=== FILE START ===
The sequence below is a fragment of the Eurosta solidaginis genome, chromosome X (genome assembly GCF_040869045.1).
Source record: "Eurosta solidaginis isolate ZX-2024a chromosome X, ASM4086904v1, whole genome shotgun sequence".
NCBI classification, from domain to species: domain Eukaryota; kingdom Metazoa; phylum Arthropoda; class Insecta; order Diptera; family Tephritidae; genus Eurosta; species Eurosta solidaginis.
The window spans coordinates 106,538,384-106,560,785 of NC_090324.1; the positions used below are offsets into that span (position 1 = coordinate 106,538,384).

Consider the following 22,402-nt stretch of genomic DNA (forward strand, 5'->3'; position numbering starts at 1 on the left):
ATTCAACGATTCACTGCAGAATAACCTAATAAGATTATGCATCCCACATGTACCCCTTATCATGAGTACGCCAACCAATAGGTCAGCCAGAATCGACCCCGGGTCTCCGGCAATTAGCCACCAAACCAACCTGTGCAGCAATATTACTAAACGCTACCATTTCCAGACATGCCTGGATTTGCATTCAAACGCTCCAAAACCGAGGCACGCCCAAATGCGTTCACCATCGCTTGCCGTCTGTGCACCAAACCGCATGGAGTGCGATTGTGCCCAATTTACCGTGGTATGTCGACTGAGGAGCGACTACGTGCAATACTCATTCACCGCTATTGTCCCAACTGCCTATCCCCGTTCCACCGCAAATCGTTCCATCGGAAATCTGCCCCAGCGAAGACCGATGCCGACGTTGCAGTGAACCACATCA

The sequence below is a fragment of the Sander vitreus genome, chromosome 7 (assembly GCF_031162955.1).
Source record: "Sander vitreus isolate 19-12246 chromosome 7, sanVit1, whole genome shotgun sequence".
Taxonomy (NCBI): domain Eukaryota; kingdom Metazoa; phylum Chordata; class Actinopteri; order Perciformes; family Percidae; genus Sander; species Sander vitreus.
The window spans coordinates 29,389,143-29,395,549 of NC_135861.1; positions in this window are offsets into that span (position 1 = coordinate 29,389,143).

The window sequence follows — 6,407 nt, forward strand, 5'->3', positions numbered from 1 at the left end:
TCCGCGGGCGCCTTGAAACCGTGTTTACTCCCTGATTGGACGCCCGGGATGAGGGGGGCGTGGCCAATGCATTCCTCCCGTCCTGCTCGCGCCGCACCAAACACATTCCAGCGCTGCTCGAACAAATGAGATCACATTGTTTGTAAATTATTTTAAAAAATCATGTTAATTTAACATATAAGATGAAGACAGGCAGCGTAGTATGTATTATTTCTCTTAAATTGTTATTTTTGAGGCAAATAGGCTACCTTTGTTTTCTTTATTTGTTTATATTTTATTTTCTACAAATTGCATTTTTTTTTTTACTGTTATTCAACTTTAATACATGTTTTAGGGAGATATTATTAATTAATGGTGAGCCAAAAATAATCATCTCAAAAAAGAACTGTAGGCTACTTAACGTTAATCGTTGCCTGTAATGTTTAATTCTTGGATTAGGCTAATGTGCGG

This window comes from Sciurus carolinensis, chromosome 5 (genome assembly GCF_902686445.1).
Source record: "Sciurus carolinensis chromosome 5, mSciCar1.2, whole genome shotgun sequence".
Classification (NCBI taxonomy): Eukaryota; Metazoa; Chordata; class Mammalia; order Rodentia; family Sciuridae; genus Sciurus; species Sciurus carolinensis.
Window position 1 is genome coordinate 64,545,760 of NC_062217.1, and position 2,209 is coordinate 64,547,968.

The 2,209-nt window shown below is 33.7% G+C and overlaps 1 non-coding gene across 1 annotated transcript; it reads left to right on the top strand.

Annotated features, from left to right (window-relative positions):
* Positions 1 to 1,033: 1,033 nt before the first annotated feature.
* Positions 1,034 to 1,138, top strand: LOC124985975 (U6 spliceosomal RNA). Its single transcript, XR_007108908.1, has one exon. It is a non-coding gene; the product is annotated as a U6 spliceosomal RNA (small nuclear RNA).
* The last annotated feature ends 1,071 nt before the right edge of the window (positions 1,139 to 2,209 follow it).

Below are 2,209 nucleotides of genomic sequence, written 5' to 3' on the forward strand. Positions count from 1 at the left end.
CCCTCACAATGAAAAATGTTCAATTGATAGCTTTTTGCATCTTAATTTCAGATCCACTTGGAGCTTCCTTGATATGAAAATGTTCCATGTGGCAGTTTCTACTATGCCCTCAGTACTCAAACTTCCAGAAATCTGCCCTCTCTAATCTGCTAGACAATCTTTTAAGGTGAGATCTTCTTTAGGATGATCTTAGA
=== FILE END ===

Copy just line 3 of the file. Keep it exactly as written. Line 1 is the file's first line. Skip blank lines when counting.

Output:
NCBI classification, from domain to species: domain Eukaryota; kingdom Metazoa; phylum Arthropoda; class Insecta; order Diptera; family Tephritidae; genus Eurosta; species Eurosta solidaginis.